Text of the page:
The conditions that catalyze an overthrow of a government have always existed in countries where the government fails to perform competently to serve the interests of the people. When the government cannot implement policies and programmes and behaves irresponsibly, supervising massive corruption, plain theft of national resources, and wanton disregard for human rights, it digs its own grave. Many countries in the world have had such governments and will continue to have them as a confirmation of the fallibility of the human race.
When the government confirms its incompetence, action is taken to get rid of it. The only benefit for which the citizens aspire—and which motivates them to sacrifice their lot to put a government in power—is that the government so formed will solve their existential problems.
They use their strong willpower and the institutions of state to do so, mostly without the direct involvement of those who have the monopoly over the instruments of violence (the soldiers). In circumstances, civil revolts have been used to overthrow governments (the Arab Spring being the latest example).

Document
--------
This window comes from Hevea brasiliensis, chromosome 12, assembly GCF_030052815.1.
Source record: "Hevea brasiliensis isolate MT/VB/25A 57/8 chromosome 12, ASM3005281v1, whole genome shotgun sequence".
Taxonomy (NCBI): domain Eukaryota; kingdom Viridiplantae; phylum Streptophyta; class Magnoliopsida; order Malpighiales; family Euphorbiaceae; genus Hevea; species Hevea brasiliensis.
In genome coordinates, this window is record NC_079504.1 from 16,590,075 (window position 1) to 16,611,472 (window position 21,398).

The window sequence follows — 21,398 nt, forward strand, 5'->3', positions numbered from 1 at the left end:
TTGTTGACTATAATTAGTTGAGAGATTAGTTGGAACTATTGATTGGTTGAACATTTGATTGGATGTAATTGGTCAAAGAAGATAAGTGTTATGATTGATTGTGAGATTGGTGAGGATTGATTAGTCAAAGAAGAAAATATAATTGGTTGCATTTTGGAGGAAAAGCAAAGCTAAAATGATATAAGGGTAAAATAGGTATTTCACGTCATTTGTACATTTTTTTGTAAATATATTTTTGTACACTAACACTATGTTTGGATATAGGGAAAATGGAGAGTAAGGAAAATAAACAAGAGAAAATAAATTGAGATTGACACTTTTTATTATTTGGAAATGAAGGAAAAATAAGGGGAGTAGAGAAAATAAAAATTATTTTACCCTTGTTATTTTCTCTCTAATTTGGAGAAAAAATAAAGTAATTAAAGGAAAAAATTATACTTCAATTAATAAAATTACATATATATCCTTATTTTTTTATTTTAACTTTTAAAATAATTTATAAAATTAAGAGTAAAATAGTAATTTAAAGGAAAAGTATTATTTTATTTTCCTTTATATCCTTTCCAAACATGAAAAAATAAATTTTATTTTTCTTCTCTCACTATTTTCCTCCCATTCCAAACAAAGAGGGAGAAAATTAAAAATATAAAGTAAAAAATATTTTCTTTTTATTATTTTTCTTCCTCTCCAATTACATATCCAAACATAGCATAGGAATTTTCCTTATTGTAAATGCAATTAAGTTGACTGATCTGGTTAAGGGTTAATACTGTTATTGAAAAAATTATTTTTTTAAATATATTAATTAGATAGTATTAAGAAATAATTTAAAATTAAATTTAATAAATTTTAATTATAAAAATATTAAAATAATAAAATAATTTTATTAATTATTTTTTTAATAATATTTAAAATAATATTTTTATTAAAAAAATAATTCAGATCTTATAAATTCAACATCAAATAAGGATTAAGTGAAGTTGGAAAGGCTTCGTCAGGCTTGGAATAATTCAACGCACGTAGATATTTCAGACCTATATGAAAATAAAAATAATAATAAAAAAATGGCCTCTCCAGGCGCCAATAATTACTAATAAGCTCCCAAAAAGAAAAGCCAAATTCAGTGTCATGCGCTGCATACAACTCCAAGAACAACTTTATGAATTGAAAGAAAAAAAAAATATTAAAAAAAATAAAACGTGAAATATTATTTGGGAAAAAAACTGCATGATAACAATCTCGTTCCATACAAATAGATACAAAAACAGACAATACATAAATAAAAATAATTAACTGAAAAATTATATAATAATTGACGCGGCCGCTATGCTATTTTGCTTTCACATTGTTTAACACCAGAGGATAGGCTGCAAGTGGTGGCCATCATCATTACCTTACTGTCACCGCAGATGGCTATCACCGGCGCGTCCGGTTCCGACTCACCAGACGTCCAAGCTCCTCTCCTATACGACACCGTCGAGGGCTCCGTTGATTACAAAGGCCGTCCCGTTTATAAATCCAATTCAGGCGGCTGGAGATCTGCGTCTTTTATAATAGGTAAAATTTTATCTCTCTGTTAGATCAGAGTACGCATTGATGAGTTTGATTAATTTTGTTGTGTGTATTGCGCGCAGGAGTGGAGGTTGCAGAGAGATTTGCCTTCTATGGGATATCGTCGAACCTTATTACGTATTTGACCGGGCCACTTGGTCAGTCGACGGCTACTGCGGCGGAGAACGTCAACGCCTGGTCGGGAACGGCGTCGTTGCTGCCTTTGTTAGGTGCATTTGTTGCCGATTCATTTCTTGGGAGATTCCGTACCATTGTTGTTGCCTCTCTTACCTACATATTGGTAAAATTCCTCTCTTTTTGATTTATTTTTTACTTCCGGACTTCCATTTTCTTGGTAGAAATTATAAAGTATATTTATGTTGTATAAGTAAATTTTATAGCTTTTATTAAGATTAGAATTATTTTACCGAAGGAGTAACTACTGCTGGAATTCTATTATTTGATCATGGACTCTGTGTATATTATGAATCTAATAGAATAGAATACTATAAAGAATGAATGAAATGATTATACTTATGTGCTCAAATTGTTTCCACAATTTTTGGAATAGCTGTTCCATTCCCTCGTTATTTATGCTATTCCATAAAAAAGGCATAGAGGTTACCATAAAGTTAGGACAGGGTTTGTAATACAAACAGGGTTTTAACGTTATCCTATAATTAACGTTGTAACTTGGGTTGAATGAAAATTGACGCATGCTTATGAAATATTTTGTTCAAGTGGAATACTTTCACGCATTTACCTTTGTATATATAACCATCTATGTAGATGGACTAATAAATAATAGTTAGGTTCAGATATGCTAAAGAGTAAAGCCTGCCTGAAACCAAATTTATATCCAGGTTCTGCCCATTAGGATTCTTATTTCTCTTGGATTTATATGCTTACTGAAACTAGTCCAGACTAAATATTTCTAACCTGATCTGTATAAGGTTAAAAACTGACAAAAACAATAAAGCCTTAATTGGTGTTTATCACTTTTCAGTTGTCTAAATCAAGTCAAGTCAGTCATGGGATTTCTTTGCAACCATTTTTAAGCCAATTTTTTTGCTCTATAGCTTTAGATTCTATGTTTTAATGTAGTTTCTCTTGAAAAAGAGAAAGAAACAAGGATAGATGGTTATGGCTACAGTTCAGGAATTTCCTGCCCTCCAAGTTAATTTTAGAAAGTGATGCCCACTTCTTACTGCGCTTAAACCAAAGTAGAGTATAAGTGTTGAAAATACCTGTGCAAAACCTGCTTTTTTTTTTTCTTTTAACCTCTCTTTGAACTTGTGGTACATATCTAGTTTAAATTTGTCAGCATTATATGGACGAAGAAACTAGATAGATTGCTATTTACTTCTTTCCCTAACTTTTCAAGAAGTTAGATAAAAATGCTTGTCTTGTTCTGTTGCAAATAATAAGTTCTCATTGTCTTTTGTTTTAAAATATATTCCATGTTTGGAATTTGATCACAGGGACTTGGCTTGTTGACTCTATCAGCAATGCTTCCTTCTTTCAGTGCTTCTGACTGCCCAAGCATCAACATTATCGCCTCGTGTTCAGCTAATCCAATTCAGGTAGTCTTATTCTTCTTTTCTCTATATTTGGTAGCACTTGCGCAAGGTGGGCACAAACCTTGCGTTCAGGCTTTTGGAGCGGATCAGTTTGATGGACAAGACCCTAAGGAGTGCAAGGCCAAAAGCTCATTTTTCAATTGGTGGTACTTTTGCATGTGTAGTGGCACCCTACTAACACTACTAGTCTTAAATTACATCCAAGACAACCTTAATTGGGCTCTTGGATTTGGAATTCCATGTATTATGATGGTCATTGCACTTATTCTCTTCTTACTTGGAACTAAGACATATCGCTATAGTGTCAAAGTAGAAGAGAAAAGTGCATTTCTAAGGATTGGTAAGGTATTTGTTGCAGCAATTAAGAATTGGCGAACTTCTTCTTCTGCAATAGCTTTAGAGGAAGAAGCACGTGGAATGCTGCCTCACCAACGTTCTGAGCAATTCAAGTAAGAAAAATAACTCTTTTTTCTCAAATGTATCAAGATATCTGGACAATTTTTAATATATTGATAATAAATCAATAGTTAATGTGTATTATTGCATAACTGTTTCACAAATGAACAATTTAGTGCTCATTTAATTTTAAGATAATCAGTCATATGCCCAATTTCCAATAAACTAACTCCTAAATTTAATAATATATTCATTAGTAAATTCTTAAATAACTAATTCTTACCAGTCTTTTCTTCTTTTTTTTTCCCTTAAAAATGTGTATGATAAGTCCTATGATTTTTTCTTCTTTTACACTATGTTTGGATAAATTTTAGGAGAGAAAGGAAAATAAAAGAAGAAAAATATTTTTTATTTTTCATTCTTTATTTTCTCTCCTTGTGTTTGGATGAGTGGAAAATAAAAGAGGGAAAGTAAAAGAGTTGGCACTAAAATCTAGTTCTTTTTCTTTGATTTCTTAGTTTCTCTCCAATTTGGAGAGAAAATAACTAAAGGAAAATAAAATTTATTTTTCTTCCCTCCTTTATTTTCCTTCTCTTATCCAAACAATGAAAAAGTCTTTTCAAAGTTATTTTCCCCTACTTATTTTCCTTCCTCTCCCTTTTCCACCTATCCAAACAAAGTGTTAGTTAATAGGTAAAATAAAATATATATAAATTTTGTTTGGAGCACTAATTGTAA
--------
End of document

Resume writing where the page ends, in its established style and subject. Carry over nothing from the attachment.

In extreme cases, attempts to get rid of bad governments have degenerated into civil wars with devastating consequences. It turns that way when tribal sentiments take over the collective national spirit.
From the way that tribalism is deepening in our national politics, we can’t fail to read deeper meanings into issues to guess what will happen at the poke of a finger. Anybody seeing current developments in the country to suggest that they are making the country ripe for a military coup needs to re-think because in our case, the explosion will go beyond a mere military take-over. It will spark off something worse. Is that what anybody should be hyping at this time? I don’t think so.